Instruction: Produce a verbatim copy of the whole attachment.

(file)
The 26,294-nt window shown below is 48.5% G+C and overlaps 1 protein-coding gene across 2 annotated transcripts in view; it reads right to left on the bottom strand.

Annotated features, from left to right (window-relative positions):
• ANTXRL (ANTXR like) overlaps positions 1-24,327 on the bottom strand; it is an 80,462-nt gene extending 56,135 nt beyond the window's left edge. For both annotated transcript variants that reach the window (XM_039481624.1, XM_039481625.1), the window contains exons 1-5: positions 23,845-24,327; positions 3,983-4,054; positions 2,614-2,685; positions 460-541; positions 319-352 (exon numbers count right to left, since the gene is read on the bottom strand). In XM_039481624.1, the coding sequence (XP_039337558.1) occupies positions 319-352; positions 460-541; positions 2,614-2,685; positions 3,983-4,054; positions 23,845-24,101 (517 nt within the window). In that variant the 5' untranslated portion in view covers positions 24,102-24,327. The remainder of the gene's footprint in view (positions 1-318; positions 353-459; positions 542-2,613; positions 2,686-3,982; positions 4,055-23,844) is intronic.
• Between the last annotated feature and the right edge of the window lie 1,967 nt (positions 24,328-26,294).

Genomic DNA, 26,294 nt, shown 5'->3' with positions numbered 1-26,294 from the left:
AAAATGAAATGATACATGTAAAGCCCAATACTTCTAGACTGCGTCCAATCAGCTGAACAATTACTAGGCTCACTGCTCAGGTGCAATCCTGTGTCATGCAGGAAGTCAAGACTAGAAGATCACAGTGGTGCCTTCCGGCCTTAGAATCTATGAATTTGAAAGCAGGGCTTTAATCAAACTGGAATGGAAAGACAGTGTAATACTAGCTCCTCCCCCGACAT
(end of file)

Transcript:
The 26,294-nt window shown below is 48.5% G+C and overlaps 1 protein-coding gene across 2 annotated transcripts in view; it reads right to left on the bottom strand.

Annotated features, from left to right (window-relative positions):
• ANTXRL (ANTXR like) overlaps positions 1-24,327 on the bottom strand; it is an 80,462-nt gene extending 56,135 nt beyond the window's left edge. For both annotated transcript variants that reach the window (XM_039481624.1, XM_039481625.1), the window contains exons 1-5: positions 23,845-24,327; positions 3,983-4,054; positions 2,614-2,685; positions 460-541; positions 319-352 (exon numbers count right to left, since the gene is read on the bottom strand). In XM_039481624.1, the coding sequence (XP_039337558.1) occupies positions 319-352; positions 460-541; positions 2,614-2,685; positions 3,983-4,054; positions 23,845-24,101 (517 nt within the window). In that variant the 5' untranslated portion in view covers positions 24,102-24,327. The remainder of the gene's footprint in view (positions 1-318; positions 353-459; positions 542-2,613; positions 2,686-3,982; positions 4,055-23,844) is intronic.
• Between the last annotated feature and the right edge of the window lie 1,967 nt (positions 24,328-26,294).

Genomic DNA, 26,294 nt, shown 5'->3' with positions numbered 1-26,294 from the left:
AAAATGAAATGATACATGTAAAGCCCAATACTTCTAGACTGCGTCCAATCAGCTGAACAATTACTAGGCTCACTGCTCAGGTGCAATCCTGTGTCATGCAGGAAGTCAAGACTAGAAGATCACAGTGGTGCCTTCCGGCCTTAGAATCTATGAATTTGAAAGCAGGGCTTTAATCAAACTGGAATGGAAAGACAGTGTAATACTAGCTCCTCCCCCGACAT